Candied nuts are a dangerous sweet to have around the house (they go by the name "crack" in my apartment), but I like making small batches like this to top ice cream, bake into cookies, or use as a crumb topping in a crisp or pie. Those uses aside, out-of-hand eating is still my favorite addiction to this sweet, hot, and salty snack. But you're not just limited to dessert. These pecans (or peanuts, if you prefer) make an alluring addition to fried chicken batter and are a superb garnish on homemade pork buns. Cinnamon with higher oil content (such cinnamon is often labeled as "Saigon Cinnamon") has a sharp spiciness that pairs particularly well with aleppo.
Candied Pecans with Aleppo
About This Recipe
|This recipe appears in:||Spice Hunting: Aleppo Chile|
- 2 cups whole pecans
- 1 cup sugar
- 2 1/2 tablespoons aleppo chile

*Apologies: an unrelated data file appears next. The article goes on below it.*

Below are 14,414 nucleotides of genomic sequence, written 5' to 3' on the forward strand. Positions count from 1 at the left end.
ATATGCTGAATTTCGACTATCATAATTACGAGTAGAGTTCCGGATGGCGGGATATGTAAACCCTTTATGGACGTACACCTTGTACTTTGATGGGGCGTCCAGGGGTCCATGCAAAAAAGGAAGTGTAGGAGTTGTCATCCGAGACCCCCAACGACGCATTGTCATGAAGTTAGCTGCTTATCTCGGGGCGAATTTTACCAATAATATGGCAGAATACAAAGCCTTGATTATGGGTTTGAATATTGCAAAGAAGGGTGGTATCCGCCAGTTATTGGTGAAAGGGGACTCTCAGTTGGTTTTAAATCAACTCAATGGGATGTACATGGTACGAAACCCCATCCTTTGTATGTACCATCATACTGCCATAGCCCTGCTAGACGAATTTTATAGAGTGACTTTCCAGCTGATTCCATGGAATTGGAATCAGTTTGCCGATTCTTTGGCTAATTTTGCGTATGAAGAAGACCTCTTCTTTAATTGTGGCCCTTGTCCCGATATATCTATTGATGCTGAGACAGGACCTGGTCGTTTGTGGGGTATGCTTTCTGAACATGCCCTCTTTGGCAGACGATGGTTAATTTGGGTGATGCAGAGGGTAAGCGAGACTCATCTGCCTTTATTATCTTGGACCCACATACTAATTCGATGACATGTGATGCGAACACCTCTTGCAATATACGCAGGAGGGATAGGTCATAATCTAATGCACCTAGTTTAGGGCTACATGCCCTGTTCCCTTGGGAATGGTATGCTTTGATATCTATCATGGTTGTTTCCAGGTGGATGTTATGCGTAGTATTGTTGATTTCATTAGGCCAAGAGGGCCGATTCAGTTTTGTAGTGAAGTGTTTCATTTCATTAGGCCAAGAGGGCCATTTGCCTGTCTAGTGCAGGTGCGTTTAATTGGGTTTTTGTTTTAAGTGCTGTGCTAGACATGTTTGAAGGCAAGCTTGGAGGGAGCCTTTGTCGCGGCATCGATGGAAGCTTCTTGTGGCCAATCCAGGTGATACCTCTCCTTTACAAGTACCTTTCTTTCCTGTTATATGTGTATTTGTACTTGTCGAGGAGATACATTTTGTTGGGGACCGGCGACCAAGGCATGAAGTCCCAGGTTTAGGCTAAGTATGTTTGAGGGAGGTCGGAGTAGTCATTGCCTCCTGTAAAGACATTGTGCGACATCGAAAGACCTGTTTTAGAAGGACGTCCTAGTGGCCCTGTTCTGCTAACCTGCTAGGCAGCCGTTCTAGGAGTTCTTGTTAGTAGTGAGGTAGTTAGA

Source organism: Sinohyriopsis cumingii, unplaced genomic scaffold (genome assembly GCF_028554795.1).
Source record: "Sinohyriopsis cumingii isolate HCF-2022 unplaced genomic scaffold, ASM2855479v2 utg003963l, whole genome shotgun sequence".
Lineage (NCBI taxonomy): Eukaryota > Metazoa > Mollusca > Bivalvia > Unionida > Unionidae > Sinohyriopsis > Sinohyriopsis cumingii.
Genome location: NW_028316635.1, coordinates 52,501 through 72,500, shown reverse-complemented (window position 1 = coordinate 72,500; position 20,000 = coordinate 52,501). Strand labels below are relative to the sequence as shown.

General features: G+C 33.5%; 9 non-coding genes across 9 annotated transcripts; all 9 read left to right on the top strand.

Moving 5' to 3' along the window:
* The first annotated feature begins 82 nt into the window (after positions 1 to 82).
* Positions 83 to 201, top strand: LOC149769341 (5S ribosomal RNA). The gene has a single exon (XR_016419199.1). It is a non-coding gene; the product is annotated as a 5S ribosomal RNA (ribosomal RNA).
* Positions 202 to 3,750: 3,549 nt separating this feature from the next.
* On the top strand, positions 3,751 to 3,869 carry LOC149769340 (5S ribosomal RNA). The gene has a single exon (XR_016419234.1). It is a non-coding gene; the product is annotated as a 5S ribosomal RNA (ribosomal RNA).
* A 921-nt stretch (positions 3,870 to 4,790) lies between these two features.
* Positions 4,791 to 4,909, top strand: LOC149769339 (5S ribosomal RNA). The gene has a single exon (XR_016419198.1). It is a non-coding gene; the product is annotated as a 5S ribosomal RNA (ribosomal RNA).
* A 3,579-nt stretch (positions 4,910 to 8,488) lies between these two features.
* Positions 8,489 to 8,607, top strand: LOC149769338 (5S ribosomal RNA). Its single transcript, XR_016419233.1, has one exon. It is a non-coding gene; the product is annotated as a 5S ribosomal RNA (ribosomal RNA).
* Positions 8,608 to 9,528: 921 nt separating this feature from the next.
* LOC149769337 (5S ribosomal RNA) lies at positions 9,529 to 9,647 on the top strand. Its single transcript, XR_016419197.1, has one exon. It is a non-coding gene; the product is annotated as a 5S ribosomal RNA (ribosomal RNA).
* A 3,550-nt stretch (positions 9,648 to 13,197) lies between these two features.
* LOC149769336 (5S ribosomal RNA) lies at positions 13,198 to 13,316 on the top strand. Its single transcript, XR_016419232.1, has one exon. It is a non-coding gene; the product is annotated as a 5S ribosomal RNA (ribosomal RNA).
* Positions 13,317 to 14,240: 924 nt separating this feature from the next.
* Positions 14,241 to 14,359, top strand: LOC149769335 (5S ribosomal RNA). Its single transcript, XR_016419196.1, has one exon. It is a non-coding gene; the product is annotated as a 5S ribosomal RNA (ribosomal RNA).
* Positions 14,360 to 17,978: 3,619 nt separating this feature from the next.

- 1 tablespoon cinnamon
- 2 teaspoons kosher salt
Combine pecans, sugar, spices, and salt in a medium saucepan with 1/2 cup water. Bring to a boil over high heat, stirring constantly to keep pecans from burning.
Boil while syrup turns thick and bubbles stack on top of each other. Sweep a wooden spoon around bottom of pan while syrup tightens; when spoon shows bottom of pan and syrup has reduced to a thin coating on nuts, quickly transfer to a sheet pan lined with aluminum foil and lubricated well with oil. Spread pecans out with wooden spoon to a thin, even layer.
Let pecans dry before removing from foil with a spatula. Break apart large chunks and store in an airtight container in a cool, dry place. Pecans will keep for at least three months.